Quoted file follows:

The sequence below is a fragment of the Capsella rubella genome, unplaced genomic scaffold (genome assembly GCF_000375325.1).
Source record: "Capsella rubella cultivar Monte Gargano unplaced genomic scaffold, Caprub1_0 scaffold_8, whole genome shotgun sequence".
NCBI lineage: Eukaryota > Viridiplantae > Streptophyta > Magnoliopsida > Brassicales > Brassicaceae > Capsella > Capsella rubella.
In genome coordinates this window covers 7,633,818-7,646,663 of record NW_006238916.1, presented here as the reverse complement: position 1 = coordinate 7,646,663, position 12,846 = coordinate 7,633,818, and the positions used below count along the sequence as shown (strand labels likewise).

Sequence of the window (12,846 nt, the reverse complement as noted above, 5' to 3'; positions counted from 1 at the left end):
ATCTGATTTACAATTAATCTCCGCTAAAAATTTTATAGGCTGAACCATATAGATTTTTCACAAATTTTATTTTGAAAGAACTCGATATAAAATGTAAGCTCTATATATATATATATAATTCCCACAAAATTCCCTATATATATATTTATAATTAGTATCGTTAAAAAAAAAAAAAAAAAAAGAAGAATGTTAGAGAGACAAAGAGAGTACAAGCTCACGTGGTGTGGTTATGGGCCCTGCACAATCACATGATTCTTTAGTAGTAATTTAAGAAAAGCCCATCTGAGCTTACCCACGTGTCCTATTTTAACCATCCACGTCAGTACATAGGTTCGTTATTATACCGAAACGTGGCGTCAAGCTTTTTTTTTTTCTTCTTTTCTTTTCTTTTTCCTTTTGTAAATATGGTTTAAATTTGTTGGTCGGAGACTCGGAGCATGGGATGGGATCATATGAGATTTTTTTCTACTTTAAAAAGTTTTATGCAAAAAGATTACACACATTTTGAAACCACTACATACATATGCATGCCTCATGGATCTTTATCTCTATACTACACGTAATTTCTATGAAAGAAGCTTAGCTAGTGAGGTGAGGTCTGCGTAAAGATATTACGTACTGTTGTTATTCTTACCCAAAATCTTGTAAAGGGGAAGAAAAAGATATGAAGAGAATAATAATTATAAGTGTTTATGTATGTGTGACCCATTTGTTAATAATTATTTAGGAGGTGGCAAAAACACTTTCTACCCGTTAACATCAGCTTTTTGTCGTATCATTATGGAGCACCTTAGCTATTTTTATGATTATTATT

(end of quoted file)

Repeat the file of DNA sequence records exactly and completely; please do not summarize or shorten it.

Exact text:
The sequence below is a fragment of the Capsella rubella genome, unplaced genomic scaffold (genome assembly GCF_000375325.1).
Source record: "Capsella rubella cultivar Monte Gargano unplaced genomic scaffold, Caprub1_0 scaffold_8, whole genome shotgun sequence".
NCBI lineage: Eukaryota > Viridiplantae > Streptophyta > Magnoliopsida > Brassicales > Brassicaceae > Capsella > Capsella rubella.
In genome coordinates this window covers 7,633,818-7,646,663 of record NW_006238916.1, presented here as the reverse complement: position 1 = coordinate 7,646,663, position 12,846 = coordinate 7,633,818, and the positions used below count along the sequence as shown (strand labels likewise).

Sequence of the window (12,846 nt, the reverse complement as noted above, 5' to 3'; positions counted from 1 at the left end):
ATCTGATTTACAATTAATCTCCGCTAAAAATTTTATAGGCTGAACCATATAGATTTTTCACAAATTTTATTTTGAAAGAACTCGATATAAAATGTAAGCTCTATATATATATATATAATTCCCACAAAATTCCCTATATATATATTTATAATTAGTATCGTTAAAAAAAAAAAAAAAAAAAGAAGAATGTTAGAGAGACAAAGAGAGTACAAGCTCACGTGGTGTGGTTATGGGCCCTGCACAATCACATGATTCTTTAGTAGTAATTTAAGAAAAGCCCATCTGAGCTTACCCACGTGTCCTATTTTAACCATCCACGTCAGTACATAGGTTCGTTATTATACCGAAACGTGGCGTCAAGCTTTTTTTTTTTCTTCTTTTCTTTTCTTTTTCCTTTTGTAAATATGGTTTAAATTTGTTGGTCGGAGACTCGGAGCATGGGATGGGATCATATGAGATTTTTTTCTACTTTAAAAAGTTTTATGCAAAAAGATTACACACATTTTGAAACCACTACATACATATGCATGCCTCATGGATCTTTATCTCTATACTACACGTAATTTCTATGAAAGAAGCTTAGCTAGTGAGGTGAGGTCTGCGTAAAGATATTACGTACTGTTGTTATTCTTACCCAAAATCTTGTAAAGGGGAAGAAAAAGATATGAAGAGAATAATAATTATAAGTGTTTATGTATGTGTGACCCATTTGTTAATAATTATTTAGGAGGTGGCAAAAACACTTTCTACCCGTTAACATCAGCTTTTTGTCGTATCATTATGGAGCACCTTAGCTATTTTTATGATTATTATT